The global stock meltdown continues, led once again by China.

The U.S. markets have weathered the global stock storm relatively well with much smaller losses as buyers were motivated by lowered stock prices.

At the midday, the S&P 500 was dropping only 1 percent or 24 points to 1,965, the Dow Jones Industrial Average was falling by 193 points or just over 1 percent to 16,713 and the Nasdaq was declining the most at 1.6 percent or 76 points to 4,759.

Macy’s stock was moving up over 3 percent to $37.31 after Wednesday’s announcement that the department store chain would close 40 stores and cut 4,800 jobs. The unusually warm holiday weather devastated the company’s sales as comparable sales for November and December fell 4.7 percent. Heavypromotions failed to motivate shoppers to stock up on sweaters, coats and scarves. Macy’s will consolidate its stores and regions, cut jobs in the back offices and merge credit and customer service centers. Macy’s is also searching for a real estate executive as the company takes a hard look at its property assets. Investors were pleased to see that Macy’s was making big changes in reaction to poor sales.

In contrast to Macy’s, J.C. Penney was able to overcome the warm winter weather issues with record online sales. The stock is up over 3 percent to $7.29 after the discount chain said same store sales rose 3.9 percent for November and December. The company reaffirmed its full-year adjusted earnings before interest, taxes, depreciation and amortization target of $645 million and plans to generate positive free cash flow in fiscal 2015.

Finish Line is plunging by more than 9 percent to $16.68 after the sneaker chain said third-quarter earnings missed analyst expectations. Finish Line blamed its problems on a disruption in its supply chain following the implementation of a new warehouse and order management system. Third quarter comp sales decreased by 5.8 percent. Once those problems were fixed sales picked up, but not in time to help the quarter. Comp sales for the fourth quarter to date were up 6.2 percent. Finish Line issued downside guidance for the fourth quarter for earnings in the range of $0.78-$0.83.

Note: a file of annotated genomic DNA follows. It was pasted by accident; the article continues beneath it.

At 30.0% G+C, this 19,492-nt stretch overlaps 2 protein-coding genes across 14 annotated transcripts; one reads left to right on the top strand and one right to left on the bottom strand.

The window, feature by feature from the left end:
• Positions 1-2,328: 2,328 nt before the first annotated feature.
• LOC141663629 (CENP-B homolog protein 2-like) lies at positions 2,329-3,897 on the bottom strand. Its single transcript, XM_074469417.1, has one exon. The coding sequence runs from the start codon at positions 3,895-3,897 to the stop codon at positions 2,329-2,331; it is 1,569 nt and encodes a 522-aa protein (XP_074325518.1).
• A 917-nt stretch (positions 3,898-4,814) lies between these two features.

Zumiez also reported better than expected sales results. While sales dropped, they didn’t drop as much as analysts had expected. The stock popped over 17 percent to $17.66 after the specialty chain raised earnings and sales guidance. Zumiez also said it was closing its fulfillment center and plans to handle online sales within the stores.

Hudson’s Bay Co. stock was losing over 3 percent in early trading, but by midday was slightly higher to sell near 16.99 Canadian dollars, or $12.07 at current exchange, after the company disclosed it was buying online luxury flash sale company Gilt Group. At one time Gilt Groupe was valued at $1 billion and it was expected that the company would go public, but it never got to that and instead has sold for $250 million, a fraction of that amount. HBC will fold Gilt into its Saks Off 5th brand.

Earlier today, the Chinese Shanghai Composite dropped 5 percent immediately at its open, causing market trading to be halted for the second time this week. Once trading resumed, the market extended losses to 6.9 percent forcing the market to close again as the trading session lastedonly 45 minutes. The selloff was triggered by the weakening Chinese currency, the yuan. Europe actually had some good economic data on Thursday, but it wasn’t enough to overcome the Chinese market crash and all the major indices fell. The German DAX closed down 2 percent at 9,979, the French CAC ended the day down 1.7 percent at 4,403 and the U.K. FTSE closed down 1.9 percent at 5,954.


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